EPUK Editorial Photographers United Kingdom and Ireland. The private mailing list and public resource for editorial photographers

Infringer who originally offered £150 forced to pay £20,000 in settlement

25 September 2013 - David Hoffman

A music and entertainment company who offered £150 for their unlicenced and unlawful use of an exclusive image of pop stars cavorting on a sofa has agreed to pay photographer Jason Sheldon £20,000 following a Patents Court decision in May.

Daybrook House Promotions Ltd which runs Rock City in Nottingham, describe themselves as “The UK’s best Live Venue and Club” and their website claims “We believe our big company capability and small company ethics make us unique”. The company used an exclusive photograph taken by Jason Sheldon of the American pop star Ke$Ha and Grammy Award winning pop duo LMFAO playing around on a sofa on their tour bus to promote their business. Daybrook’s use of the image was unlicenced.

Daybrook House Promotions have now settled Jason Sheldon’s claim by agreeing to pay £20,000 in an out of court settlement. Sheldon had originally invoiced £1,350 for the infringement but in response Daybrook offered the photographer just £150 for their use of the image and continued use of the image going forward.

Sheldon began proceedings to recover the money he felt he was owed by using the government’s money claim online procedure designed to make justice “affordable and accessible to all”. The case was transferred to the Patents County Court in London and the first meeting took place in December 2012.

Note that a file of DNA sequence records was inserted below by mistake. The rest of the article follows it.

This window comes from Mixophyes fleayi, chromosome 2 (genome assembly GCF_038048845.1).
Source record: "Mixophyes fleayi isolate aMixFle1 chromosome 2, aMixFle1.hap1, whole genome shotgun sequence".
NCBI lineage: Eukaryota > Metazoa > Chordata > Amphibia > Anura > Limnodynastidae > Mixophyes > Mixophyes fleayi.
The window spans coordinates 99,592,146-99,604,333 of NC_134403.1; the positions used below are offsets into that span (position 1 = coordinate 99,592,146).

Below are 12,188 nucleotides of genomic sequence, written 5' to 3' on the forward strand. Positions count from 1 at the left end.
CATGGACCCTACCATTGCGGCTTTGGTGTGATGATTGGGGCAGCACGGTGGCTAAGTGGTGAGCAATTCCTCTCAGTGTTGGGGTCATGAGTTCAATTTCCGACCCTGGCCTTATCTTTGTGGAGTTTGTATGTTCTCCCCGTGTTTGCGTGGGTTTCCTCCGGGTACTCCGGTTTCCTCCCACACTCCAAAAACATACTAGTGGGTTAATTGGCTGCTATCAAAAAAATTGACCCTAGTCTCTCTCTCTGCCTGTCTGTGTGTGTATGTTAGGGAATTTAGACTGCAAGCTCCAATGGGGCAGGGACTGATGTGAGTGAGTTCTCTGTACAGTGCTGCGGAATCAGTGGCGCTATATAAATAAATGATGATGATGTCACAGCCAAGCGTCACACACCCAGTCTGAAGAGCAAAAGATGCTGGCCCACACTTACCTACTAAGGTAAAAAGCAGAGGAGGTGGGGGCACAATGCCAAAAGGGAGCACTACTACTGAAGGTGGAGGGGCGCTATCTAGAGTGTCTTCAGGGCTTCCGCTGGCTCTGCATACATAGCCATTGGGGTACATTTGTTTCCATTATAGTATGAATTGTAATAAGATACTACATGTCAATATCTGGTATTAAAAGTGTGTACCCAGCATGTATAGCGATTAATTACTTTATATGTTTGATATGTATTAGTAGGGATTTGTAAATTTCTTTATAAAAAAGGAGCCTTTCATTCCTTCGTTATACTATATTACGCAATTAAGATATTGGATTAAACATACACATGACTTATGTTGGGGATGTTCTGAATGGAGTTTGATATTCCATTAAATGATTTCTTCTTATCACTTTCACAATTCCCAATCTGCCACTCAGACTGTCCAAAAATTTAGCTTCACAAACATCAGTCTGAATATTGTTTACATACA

Cheetah Pants: Daybrook House Promotions used a photograph by Jason Sheldon without his permission in a publicity montage. When Daybrook offered £150 for the unlicenced use Sheldon took them to court and won £20,000. Photos © Jason Sheldon and others.

By then the photographer had found that his photograph had been published far more extensively. The court accepted that Daybrook had published it as part of a montage of images, as part of a banner of photographs and online in a montage, in a banner on a large poster, in placard posters, in numerous smaller posters and on postcard sized flyers as well as online advertisements on the website and on Daybrook’s Facebook page. Daybrook had made no attempt to obtain permission and disclosed none of these additional uses.

In a hearing before His Honour Judge Birss QC at the Patents County Court on 8 May 2013 Daybrook provided quotes from other photographers that they claimed would value the use at just a few hundred pounds. Sheldon provided evidence of quotations for similar uses from Getty Images, Retna and Rex Features that ranged from £2,400 to £14,600.

The particular photograph at issue was skilfully taken in difficult conditions, unusual in its nature and exclusive to Jason Sheldon. Sheldon points out that he had to work under pressure of time and in poor light. The original planned location was unsuitable and the cramped nature of the final location narrowed his lighting options considerably. Sheldon’s resourcefulness is shown in the dynamic and attractive image that he produced in spite of the circumstances.

Recognising that Ke$Ha and LMFAO are well known and current acts and that this made the image more valuable than other more run of the mill photographs Judge Birss wrote: “The question is focussed on the actual photograph Daybrook used.”

Party at a Rich Dude’s House: US pop stars Ke$Ha and LMFAO cavort in a photograph by Jason Sheldon. Licenced exclusively to Ke$Ha Sheldon’s image was used extensively by Daybrook House Promotions without the photographer’s permission. Photo © Jason Sheldon

Recognising the unique nature of Sheldon’s photograph Judge Birss continued: “A factor of even more importance is the exclusivity of access. One of the things which makes the photograph interesting is its back stage party atmosphere, which in turn derives from the exclusivity granted to Mr Sheldon. That is a factor which will enhance its value.”